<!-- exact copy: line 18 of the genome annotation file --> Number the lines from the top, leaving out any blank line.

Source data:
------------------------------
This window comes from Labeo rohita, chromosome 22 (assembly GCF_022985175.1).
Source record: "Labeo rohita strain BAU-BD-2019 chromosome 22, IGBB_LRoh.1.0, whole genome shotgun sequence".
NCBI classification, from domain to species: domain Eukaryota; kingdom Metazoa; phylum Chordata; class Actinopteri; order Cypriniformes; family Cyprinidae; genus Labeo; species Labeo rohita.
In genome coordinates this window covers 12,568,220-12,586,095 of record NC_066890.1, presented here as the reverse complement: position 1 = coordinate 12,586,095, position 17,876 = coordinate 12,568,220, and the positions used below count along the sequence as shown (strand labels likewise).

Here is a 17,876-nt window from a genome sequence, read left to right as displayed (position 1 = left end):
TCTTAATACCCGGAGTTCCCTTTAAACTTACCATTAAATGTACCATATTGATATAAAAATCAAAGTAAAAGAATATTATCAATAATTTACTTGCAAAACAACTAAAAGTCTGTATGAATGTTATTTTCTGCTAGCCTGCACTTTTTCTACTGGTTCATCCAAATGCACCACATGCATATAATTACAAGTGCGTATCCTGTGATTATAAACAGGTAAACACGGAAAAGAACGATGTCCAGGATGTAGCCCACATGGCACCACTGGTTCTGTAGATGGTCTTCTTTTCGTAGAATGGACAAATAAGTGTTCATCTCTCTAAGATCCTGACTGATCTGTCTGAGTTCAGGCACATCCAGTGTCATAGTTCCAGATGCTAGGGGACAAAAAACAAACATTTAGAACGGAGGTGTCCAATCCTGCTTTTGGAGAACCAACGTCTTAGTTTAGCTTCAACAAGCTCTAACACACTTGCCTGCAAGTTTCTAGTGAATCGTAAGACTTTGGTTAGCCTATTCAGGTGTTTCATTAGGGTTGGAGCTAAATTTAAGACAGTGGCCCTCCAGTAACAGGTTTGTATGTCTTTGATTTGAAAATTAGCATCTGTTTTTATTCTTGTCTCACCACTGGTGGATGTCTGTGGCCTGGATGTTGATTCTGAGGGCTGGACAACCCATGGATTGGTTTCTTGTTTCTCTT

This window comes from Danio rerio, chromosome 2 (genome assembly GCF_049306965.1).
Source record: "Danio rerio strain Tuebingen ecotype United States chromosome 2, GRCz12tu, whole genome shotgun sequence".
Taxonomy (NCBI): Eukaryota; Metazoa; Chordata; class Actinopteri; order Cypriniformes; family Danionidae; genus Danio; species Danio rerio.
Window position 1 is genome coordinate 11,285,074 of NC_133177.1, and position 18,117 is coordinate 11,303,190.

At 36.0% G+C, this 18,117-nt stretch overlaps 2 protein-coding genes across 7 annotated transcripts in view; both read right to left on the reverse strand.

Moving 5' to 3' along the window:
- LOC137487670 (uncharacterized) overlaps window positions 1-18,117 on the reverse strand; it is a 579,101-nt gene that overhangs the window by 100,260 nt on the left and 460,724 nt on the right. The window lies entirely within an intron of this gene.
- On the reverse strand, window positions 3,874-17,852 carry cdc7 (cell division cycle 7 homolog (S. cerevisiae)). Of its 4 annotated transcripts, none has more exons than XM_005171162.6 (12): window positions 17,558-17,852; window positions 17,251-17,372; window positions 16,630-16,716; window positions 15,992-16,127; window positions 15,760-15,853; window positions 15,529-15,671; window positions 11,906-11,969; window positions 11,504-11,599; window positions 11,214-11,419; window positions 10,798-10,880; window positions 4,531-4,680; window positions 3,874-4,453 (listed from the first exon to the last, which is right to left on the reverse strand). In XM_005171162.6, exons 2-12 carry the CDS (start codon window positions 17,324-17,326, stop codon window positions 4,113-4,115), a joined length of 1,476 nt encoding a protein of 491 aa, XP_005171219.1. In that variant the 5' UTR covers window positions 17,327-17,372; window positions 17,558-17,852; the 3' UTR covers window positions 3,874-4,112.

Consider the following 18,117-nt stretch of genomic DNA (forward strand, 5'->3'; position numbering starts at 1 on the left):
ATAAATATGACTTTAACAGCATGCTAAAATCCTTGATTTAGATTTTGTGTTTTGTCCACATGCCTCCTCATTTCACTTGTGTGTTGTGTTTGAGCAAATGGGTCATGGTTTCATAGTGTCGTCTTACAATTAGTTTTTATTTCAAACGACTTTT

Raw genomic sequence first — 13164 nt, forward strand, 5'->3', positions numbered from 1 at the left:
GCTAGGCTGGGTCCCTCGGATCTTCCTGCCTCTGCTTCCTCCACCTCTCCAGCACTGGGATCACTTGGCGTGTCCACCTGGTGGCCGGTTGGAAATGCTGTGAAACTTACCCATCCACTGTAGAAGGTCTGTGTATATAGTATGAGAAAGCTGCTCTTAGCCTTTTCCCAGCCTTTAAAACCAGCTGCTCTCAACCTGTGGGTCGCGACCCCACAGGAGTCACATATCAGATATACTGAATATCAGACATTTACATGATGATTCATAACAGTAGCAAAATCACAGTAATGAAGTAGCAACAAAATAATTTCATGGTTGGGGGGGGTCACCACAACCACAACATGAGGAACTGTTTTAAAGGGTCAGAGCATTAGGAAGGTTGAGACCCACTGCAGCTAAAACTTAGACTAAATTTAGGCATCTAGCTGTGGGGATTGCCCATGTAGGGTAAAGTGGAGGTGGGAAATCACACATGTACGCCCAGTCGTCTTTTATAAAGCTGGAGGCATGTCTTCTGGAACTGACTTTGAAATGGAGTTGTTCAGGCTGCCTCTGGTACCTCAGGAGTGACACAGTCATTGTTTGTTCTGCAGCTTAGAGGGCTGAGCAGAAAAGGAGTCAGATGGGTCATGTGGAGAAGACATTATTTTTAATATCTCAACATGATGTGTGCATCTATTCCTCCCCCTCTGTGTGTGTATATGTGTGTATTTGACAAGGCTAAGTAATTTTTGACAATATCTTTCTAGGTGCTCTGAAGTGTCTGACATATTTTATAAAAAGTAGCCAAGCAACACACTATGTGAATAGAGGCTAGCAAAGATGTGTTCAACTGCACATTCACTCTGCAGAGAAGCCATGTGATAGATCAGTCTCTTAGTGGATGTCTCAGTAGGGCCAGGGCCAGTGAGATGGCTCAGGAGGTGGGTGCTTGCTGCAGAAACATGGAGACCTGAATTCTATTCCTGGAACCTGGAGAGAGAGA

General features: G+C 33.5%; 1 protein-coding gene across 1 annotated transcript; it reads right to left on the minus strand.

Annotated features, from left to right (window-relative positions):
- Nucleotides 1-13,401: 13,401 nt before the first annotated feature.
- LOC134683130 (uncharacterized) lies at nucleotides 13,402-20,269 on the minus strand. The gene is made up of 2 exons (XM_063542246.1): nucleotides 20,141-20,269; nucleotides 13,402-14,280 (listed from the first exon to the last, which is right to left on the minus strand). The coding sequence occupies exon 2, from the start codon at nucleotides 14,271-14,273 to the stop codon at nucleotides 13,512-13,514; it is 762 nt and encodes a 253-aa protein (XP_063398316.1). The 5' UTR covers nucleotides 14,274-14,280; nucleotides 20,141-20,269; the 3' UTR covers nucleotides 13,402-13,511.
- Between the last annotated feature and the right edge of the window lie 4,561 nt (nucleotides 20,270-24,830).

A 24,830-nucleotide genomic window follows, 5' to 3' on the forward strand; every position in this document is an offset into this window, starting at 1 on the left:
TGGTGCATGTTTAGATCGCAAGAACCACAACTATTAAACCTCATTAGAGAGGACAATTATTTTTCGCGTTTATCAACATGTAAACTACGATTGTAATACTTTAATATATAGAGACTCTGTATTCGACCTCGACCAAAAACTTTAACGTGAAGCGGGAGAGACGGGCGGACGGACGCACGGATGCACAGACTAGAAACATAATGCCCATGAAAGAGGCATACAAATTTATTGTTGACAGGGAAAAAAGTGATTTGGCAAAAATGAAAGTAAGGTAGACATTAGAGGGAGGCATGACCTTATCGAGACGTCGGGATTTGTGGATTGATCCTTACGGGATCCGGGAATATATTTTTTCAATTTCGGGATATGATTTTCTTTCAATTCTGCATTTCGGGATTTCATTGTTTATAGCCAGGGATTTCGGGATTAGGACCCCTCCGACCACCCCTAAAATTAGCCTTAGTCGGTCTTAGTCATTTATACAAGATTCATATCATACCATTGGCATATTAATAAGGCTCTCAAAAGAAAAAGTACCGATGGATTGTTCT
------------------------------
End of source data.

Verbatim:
GCTAGGCTGGGTCCCTCGGATCTTCCTGCCTCTGCTTCCTCCACCTCTCCAGCACTGGGATCACTTGGCGTGTCCACCTGGTGGCCGGTTGGAAATGCTGTGAAACTTACCCATCCACTGTAGAAGGTCTGTGTATATAGTATGAGAAAGCTGCTCTTAGCCTTTTCCCAGCCTTTAAAACCAGCTGCTCTCAACCTGTGGGTCGCGACCCCACAGGAGTCACATATCAGATATACTGAATATCAGACATTTACATGATGATTCATAACAGTAGCAAAATCACAGTAATGAAGTAGCAACAAAATAATTTCATGGTTGGGGGGGGTCACCACAACCACAACATGAGGAACTGTTTTAAAGGGTCAGAGCATTAGGAAGGTTGAGACCCACTGCAGCTAAAACTTAGACTAAATTTAGGCATCTAGCTGTGGGGATTGCCCATGTAGGGTAAAGTGGAGGTGGGAAATCACACATGTACGCCCAGTCGTCTTTTATAAAGCTGGAGGCATGTCTTCTGGAACTGACTTTGAAATGGAGTTGTTCAGGCTGCCTCTGGTACCTCAGGAGTGACACAGTCATTGTTTGTTCTGCAGCTTAGAGGGCTGAGCAGAAAAGGAGTCAGATGGGTCATGTGGAGAAGACATTATTTTTAATATCTCAACATGATGTGTGCATCTATTCCTCCCCCTCTGTGTGTGTATATGTGTGTATTTGACAAGGCTAAGTAATTTTTGACAATATCTTTCTAGGTGCTCTGAAGTGTCTGACATATTTTATAAAAAGTAGCCAAGCAACACACTATGTGAATAGAGGCTAGCAAAGATGTGTTCAACTGCACATTCACTCTGCAGAGAAGCCATGTGATAGATCAGTCTCTTAGTGGATGTCTCAGTAGGGCCAGGGCCAGTGAGATGGCTCAGGAGGTGGGTGCTTGCTGCAGAAACATGGAGACCTGAATTCTATTCCTGGAACCTGGAGAGAGAGA